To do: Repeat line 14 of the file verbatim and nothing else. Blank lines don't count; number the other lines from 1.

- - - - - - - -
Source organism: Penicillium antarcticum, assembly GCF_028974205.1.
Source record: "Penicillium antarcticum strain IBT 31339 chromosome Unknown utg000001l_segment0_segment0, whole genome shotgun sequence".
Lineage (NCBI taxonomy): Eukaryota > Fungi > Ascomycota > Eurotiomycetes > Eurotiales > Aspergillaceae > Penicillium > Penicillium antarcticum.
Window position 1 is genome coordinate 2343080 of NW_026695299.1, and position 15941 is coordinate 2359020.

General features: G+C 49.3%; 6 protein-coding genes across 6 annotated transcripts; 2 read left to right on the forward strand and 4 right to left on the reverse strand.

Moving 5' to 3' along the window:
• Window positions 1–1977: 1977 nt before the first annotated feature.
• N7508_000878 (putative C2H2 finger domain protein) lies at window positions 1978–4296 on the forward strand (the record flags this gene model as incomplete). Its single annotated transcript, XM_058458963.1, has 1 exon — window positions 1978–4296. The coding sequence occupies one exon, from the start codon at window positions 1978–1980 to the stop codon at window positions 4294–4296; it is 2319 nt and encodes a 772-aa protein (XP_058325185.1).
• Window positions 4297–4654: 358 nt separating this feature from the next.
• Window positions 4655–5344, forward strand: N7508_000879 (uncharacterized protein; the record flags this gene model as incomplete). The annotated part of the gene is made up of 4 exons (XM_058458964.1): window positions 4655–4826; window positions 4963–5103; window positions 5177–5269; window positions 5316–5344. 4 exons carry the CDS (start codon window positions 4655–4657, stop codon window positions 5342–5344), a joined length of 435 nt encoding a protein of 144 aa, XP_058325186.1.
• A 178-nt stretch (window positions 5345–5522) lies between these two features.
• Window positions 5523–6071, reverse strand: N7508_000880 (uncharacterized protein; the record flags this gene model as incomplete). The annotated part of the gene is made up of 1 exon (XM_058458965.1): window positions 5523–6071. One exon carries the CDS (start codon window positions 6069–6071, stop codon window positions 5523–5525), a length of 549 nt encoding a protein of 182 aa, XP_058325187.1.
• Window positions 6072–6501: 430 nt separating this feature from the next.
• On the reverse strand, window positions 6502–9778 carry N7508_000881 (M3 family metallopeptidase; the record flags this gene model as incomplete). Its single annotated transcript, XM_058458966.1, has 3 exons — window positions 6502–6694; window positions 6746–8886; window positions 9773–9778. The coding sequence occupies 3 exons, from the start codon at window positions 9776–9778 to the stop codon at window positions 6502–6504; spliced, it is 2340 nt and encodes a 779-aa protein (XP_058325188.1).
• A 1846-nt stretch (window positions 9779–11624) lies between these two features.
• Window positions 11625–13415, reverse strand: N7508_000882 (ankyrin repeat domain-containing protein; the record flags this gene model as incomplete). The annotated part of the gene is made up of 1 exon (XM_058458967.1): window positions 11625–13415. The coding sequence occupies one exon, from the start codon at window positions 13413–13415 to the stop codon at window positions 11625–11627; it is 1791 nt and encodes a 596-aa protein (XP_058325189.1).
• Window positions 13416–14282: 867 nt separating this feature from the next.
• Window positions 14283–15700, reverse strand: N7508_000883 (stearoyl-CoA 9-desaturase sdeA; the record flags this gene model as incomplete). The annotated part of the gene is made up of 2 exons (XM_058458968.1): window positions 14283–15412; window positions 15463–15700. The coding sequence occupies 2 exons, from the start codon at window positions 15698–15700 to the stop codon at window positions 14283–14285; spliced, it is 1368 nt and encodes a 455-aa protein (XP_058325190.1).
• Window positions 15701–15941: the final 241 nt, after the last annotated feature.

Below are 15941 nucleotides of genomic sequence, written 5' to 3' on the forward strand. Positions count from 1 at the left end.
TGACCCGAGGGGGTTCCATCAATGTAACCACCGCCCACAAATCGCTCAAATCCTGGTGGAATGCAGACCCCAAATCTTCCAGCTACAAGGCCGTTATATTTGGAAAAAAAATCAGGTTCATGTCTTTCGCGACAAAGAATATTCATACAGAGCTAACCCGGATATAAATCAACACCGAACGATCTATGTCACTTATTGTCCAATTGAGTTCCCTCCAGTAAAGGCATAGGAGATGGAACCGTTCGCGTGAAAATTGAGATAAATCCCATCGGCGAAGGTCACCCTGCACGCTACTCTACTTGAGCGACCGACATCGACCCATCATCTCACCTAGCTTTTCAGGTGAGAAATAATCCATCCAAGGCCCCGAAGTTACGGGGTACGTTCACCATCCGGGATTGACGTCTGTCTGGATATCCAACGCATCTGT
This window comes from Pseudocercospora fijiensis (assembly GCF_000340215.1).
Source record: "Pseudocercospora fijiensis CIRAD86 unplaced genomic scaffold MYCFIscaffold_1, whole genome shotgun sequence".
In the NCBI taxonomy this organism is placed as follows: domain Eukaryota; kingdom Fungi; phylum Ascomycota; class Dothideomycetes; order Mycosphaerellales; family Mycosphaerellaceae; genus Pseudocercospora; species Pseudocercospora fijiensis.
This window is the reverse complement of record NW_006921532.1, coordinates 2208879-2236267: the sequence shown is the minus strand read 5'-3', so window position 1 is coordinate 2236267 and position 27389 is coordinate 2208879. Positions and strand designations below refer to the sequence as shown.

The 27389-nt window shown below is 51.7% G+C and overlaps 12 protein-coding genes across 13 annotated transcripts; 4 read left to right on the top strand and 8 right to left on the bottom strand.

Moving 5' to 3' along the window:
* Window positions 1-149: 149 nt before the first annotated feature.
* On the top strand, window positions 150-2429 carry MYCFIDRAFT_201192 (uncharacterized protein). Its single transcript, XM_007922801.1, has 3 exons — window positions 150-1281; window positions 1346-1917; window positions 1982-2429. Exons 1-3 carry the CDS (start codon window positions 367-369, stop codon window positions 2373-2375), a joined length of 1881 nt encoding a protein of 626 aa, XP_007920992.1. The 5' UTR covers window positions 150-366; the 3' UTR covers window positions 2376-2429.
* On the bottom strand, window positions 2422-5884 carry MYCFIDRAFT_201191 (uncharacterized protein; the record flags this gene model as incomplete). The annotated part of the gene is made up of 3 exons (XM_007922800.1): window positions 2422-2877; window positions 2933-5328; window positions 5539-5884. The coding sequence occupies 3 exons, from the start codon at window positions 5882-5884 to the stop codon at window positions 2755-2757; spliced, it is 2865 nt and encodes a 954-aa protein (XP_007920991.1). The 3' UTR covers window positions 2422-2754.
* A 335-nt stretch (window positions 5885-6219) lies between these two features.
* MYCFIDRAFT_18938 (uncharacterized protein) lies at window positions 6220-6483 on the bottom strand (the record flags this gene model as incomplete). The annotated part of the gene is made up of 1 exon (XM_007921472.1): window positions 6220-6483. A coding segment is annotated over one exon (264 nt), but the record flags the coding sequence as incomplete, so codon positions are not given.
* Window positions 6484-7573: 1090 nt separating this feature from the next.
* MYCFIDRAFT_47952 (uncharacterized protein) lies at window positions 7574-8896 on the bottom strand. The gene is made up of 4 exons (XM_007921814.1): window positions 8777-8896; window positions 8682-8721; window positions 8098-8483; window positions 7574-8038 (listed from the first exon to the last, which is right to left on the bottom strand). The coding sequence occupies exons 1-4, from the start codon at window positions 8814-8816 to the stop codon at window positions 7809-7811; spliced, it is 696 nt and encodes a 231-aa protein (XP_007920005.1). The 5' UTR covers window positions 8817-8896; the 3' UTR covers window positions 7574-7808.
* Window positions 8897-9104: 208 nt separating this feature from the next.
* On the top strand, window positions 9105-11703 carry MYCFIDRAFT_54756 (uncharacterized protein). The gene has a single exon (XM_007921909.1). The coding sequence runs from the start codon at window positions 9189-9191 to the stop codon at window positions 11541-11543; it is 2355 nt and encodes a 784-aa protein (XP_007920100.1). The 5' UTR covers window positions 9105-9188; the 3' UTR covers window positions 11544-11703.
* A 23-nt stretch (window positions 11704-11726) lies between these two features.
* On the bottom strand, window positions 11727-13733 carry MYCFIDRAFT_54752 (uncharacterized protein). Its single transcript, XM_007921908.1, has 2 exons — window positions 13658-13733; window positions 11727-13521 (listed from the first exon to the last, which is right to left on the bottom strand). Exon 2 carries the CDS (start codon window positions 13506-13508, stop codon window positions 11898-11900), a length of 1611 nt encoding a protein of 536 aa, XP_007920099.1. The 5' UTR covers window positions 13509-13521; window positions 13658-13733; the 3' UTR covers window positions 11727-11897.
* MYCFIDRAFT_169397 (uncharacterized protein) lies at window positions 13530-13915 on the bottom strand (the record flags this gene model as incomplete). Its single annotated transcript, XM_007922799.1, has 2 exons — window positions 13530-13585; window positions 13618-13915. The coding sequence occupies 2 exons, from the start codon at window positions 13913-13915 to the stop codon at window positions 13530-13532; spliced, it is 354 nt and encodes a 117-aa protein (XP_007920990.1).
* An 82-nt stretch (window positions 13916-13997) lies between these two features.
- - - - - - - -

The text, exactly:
• On the reverse strand, window positions 6502–9778 carry N7508_000881 (M3 family metallopeptidase; the record flags this gene model as incomplete). Its single annotated transcript, XM_058458966.1, has 3 exons — window positions 6502–6694; window positions 6746–8886; window positions 9773–9778. The coding sequence occupies 3 exons, from the start codon at window positions 9776–9778 to the stop codon at window positions 6502–6504; spliced, it is 2340 nt and encodes a 779-aa protein (XP_058325188.1).